Palawan, Philippines

The tropical paradise of Palawan, Philippines.
Known as the Philippines’ Last Frontier, Palawan is an astoundingly beautiful paradise located on the western side of the country. It is the largest province in the Philippines, made of 1780 islands and islets off the coast of the main island. Recent efforts to promote the province’s beauty have brought it to the world’s attention, luring in thousands of tourists every year.

Although Palawan is now considered a premier destination in the Philippine islands, it has remained largely pristine. Its charm lies in its sugar-fine white sand beaches, challenging nature trails, breathtaking sunsets and countless natural wonders. The people of Palawan are also very welcoming, staying true to the Filipino brand of world-class hospitality.

Getting There

Palawan is served by three major airports: Puerto Princesa International Airport, Francisco B. Reyes Airport (Busuanga) and El Nido Airport. There are also smaller airstrips in other towns, making it easier for travelers to reach key points in the province. A flight from Manila to Puerto Princesa takes a little over an hour so it is highly possible to arrive in Manila and be in Palawan in a matter of hours.

If time is a luxury that you have, traveling by sea is also a good idea. The province is accessible by boat from Mindoro (San Jose), Panay Island, and Manila. Travel time takes about 24 hours though so be prepared to get bored along the way. The long journey can also be a good time to try go get as much sleep as you can. You’ll be up to your neck in adventures once you arrive and chances are you would not be getting a lot of sleep during your stay.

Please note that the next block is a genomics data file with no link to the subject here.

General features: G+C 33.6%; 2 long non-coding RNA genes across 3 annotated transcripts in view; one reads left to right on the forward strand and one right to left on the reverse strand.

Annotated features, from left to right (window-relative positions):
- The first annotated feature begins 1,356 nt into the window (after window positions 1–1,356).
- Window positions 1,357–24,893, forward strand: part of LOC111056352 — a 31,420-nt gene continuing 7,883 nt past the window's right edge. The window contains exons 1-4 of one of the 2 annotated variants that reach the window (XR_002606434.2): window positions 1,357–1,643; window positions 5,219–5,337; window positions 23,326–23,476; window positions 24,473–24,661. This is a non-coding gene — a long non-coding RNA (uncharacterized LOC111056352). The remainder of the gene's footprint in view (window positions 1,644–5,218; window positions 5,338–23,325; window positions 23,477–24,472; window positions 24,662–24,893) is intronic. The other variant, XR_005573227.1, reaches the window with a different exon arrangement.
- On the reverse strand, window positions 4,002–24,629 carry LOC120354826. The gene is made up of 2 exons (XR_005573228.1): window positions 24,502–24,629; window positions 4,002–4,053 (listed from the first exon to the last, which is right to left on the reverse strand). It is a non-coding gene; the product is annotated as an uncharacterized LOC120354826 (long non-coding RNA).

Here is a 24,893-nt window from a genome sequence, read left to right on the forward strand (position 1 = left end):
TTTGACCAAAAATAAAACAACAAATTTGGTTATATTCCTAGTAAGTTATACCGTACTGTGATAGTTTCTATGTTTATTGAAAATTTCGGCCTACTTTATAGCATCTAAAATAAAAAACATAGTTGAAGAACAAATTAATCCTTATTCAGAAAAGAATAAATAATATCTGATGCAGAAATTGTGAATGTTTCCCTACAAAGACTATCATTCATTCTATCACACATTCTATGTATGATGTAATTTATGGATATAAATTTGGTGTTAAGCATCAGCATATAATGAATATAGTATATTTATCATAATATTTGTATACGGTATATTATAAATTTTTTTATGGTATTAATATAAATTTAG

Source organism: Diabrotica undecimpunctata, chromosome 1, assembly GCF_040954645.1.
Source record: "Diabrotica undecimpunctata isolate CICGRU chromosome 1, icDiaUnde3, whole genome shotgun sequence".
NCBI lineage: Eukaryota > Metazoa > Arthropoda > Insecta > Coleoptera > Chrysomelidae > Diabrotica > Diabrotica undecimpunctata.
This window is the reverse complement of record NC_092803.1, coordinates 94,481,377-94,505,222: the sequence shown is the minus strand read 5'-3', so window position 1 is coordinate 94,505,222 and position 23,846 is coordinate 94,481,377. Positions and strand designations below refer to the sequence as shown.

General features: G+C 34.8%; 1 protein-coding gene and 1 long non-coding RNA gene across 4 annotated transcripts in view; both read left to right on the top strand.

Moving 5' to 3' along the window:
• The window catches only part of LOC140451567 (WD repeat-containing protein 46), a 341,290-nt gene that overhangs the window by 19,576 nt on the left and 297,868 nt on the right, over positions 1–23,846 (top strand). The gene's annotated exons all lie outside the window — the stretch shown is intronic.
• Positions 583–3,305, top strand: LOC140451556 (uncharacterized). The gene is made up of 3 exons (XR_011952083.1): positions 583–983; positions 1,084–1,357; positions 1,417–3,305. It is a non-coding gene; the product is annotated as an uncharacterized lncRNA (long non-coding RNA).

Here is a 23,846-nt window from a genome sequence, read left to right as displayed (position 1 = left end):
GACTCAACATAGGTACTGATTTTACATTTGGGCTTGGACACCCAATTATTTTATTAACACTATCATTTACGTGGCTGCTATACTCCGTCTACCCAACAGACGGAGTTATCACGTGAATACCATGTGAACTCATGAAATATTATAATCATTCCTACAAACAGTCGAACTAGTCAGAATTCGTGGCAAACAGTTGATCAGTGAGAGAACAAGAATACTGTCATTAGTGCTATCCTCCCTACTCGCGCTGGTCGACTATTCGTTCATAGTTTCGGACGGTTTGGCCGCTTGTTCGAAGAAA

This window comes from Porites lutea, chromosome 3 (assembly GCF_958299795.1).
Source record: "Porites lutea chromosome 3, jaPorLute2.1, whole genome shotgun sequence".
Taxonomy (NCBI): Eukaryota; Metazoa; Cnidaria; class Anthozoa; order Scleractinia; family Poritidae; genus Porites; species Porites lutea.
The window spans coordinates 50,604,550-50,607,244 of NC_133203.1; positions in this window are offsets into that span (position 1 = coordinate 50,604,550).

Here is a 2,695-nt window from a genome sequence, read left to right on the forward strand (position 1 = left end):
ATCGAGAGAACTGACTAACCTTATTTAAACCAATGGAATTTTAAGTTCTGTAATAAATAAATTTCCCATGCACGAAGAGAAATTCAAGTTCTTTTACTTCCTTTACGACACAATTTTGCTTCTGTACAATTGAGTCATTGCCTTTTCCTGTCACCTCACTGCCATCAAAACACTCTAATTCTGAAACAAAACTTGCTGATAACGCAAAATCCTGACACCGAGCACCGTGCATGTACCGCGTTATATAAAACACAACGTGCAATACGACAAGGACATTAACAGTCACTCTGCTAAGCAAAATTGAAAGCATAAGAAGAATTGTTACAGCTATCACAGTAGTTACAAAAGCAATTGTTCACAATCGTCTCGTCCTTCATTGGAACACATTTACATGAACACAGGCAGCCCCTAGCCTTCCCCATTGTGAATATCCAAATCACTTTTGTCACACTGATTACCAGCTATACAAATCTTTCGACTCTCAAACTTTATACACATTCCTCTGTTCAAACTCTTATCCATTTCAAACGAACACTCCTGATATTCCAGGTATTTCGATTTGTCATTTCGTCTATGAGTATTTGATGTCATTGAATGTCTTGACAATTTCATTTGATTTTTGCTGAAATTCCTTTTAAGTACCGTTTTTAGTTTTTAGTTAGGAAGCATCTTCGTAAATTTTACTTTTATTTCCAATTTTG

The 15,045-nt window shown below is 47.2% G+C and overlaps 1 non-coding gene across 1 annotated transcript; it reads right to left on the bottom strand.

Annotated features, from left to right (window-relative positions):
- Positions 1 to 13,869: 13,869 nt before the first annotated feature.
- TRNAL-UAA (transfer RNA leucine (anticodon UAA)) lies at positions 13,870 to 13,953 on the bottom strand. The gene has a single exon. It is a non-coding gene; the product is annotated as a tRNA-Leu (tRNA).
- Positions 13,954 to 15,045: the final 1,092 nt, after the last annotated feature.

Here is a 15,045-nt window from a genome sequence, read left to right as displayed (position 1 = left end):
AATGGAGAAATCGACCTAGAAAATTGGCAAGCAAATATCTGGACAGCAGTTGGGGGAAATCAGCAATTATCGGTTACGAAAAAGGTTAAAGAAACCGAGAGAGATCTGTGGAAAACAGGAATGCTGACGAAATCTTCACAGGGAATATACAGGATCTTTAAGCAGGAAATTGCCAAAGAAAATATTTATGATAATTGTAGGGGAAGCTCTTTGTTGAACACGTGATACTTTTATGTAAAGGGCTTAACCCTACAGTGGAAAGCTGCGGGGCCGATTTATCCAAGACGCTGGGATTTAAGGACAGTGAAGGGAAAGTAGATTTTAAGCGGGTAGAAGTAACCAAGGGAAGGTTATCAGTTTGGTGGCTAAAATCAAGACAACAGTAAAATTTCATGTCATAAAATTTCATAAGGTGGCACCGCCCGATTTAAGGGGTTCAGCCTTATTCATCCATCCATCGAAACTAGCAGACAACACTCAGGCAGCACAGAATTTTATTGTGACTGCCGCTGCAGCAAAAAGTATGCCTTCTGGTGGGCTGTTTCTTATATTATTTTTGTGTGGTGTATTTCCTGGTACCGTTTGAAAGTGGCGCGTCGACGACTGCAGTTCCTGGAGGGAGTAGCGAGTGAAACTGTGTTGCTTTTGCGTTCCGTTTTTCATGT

Getting Around

The fastest and easiest way to get around Palawan is by hopping on a plane. But this can be quite expensive so if you’re planning to spend more on adventures than transportation, better consider alternatives.

Boat travel is an option especially for those headed to the coastal towns and offshore islands. There are two ferries that travel up and down Palawan: SuperFerry and Atienza Shipping Lines. Also, there are bangkas (boats) for hire that can take you through shorter distances along the coast. Bangkas can also be hired for island hopping tours.

Traveling by land is also possible around Palawan but one has to understand that it can be exhausting and time consuming. On the brighter side, overland travel allows you to see more of the island and if you hired a private jeepney or van, you’d have all the chances to photograph the attractive scenery. There are a lot of vans and jeepneys for hire in major towns and motorcycles can take you through shorter distances.

Tourist Destinations

Almost all of Palawan is picturesque but there are several parts of the province that stand out from the rest. Palawan is a playground for outdoor enthusiasts and beach lovers. A month is not nearly enough to explore the whole province so it is important to plan your itinerary around the most interesting points. Here’s a list of the most popular towns and/or attractions in Palawan:

Puerto Princesa